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Showy trees – more than a pretty face

Published January 15, 2022 in the McAllen Monitor.

Story and photos by Anita Westervelt, Texas Master Naturalist, South Texas Border Chapter

We’re closing in on the tree-planting window – November to February is tree planting time and the popular winter mantra of master naturalists, professional landscapers, urban foresters and other Valley tree experts.

Consider planting a tree soon but keep abreast of weather predictions in case we have a repeat of last February’s brutal freezing temperatures and icy wind.

Before planting, two important questions are: does my landscape have room and what is my goal? If supporting wildlife is important, and you have space, two worthy native trees to consider are anacua (Ehretia anacua) and brasil (Condalia hookeri).

Anacua has a moderate growth rate and can eventually reach heights of 45 feet with substantial girth. In spring, and after summer rains, the tree will be drenched in white, heavily fragrant blooms that attract butterflies and bees for nectar and pollen. Ripe, bright orange fruit provides important food for birds and mammals.

Anacua blooms. (Photo by Anita Westervelt)

Anacua tree laden with fruit. (Photo by Anita Westervelt)

Equally important, the tree’s thick canopy offers shelter and resting and nesting sites for birds and other critters. Plant in full sun to shade in well-drained soil.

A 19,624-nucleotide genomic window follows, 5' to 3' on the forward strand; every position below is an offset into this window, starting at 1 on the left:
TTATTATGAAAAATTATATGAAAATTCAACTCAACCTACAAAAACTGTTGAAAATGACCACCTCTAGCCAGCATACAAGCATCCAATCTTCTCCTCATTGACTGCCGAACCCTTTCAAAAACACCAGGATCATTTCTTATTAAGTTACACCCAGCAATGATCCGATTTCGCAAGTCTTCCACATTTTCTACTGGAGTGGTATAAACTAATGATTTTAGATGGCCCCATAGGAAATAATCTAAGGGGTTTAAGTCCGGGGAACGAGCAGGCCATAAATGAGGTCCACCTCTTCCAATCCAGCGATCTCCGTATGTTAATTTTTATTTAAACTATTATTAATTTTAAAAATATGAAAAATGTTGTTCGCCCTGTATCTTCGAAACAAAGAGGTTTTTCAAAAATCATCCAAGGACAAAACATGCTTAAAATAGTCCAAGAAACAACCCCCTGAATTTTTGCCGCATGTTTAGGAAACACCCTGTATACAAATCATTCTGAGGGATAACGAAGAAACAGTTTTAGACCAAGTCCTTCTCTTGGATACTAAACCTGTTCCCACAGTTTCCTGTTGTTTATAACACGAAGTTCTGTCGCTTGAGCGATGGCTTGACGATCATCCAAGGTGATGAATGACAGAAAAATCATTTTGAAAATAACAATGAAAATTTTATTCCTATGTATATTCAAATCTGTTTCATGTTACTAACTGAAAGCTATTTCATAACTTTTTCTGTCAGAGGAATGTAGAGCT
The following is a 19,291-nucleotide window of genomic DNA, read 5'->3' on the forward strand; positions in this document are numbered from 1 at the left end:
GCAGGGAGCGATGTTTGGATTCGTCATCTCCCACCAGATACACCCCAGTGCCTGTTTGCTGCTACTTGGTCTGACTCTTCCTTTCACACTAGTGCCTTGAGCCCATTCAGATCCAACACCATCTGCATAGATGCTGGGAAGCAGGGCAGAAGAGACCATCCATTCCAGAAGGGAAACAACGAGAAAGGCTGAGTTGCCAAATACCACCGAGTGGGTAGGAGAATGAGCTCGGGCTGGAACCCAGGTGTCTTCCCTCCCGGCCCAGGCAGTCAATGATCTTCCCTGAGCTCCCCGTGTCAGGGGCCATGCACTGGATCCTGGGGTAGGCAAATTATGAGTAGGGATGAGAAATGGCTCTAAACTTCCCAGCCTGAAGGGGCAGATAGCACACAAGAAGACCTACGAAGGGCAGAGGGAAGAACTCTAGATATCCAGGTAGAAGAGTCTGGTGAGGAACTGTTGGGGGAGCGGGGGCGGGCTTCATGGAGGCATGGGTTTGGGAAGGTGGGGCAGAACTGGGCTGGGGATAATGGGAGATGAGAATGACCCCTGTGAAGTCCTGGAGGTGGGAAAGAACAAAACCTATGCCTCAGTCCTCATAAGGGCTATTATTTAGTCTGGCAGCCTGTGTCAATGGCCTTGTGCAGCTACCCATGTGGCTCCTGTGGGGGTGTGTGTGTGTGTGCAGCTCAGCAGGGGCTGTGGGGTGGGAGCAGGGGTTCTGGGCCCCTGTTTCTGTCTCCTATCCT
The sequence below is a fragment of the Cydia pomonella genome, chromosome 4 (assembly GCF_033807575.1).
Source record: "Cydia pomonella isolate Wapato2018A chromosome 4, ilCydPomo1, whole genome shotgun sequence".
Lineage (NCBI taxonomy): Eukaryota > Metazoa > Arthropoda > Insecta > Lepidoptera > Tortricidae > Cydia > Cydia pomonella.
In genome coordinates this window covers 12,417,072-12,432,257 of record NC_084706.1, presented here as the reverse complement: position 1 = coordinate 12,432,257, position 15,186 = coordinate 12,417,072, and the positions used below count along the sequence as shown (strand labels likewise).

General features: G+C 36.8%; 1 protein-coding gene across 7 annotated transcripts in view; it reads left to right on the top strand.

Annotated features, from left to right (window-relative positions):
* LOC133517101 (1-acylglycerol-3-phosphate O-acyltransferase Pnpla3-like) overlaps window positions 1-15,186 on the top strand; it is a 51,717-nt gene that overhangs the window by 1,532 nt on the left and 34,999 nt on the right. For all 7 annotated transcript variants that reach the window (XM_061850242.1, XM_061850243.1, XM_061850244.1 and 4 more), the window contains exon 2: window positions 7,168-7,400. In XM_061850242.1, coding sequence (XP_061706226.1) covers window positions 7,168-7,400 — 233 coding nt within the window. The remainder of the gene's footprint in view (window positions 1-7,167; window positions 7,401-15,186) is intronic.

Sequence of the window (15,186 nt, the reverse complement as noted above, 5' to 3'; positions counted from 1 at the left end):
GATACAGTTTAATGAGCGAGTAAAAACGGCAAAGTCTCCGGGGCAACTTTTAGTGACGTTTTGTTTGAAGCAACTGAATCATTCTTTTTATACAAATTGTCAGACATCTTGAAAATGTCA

Brasil also has a moderate growth rate and can reach heights of 30 feet but generally shorter in our area. Tiny green flowers bloom summer through fall followed by green berries that turn red, then black when ripe, a favorite of birds, coyotes, raccoons, squirrels, opossums and quail.

Brasil also offers protection to birds for roosting and nesting and shelter from predators for small mammals, quail and other critters. Plant in full sun in well-drained soil.

Brasil berries among branch tip thorns. (Photo by Anita Westervelt)

Ripe Brasil fruit. (Photo by Anita Westervelt)

Up close, neither tree is particularly friendly; the anacua’s dark green leaves are sandpaper rough on both sides and may scratch or briefly irritate the skin; brasil’s numerous, dense branch tips are like wicked daggers. However, both trees are drought tolerant once established, keep their leaves year long, are considerably eye-catching in the landscape and have tremendous value in the native habitat, attributes which should overshadow any cautions.

A third beneficial tree is native wild olive (Cordia boissieri), a year-round showy specimen popular in home, commercial and public landscaping because it blooms in all seasons. It can reach heights of 25 feet or more, also with a moderate growth rate. It can be shaped by pruning, or the lower branches can be left to reach the ground and offer shelter for critters. Also called Texas olive, it is not found much further north than Willacy County.

Wild olive blooms are small clusters of large, funnel-shaped white blossoms with yellow centers, an important nectar source for birds, hummingbirds, butterflies and other beneficial insects. The fruit is a drupe with a thick seed about an inch long – the fruit is food for birds and wild animals rather than humans. The tree keeps its leaves all year; they are large and rough on the top side. Because the fruit becomes slick as it deteriorates on the ground, this tree is best planted away from walkways.

Wild Olive tree blossoms. (Photo by Anita Westervelt)

Slick fruit of the Wild Olive tree. (Photo by Anita Westervelt)

Guides to proper tree planting and tree selection are available online: and the local Native Plant Project handbooks at


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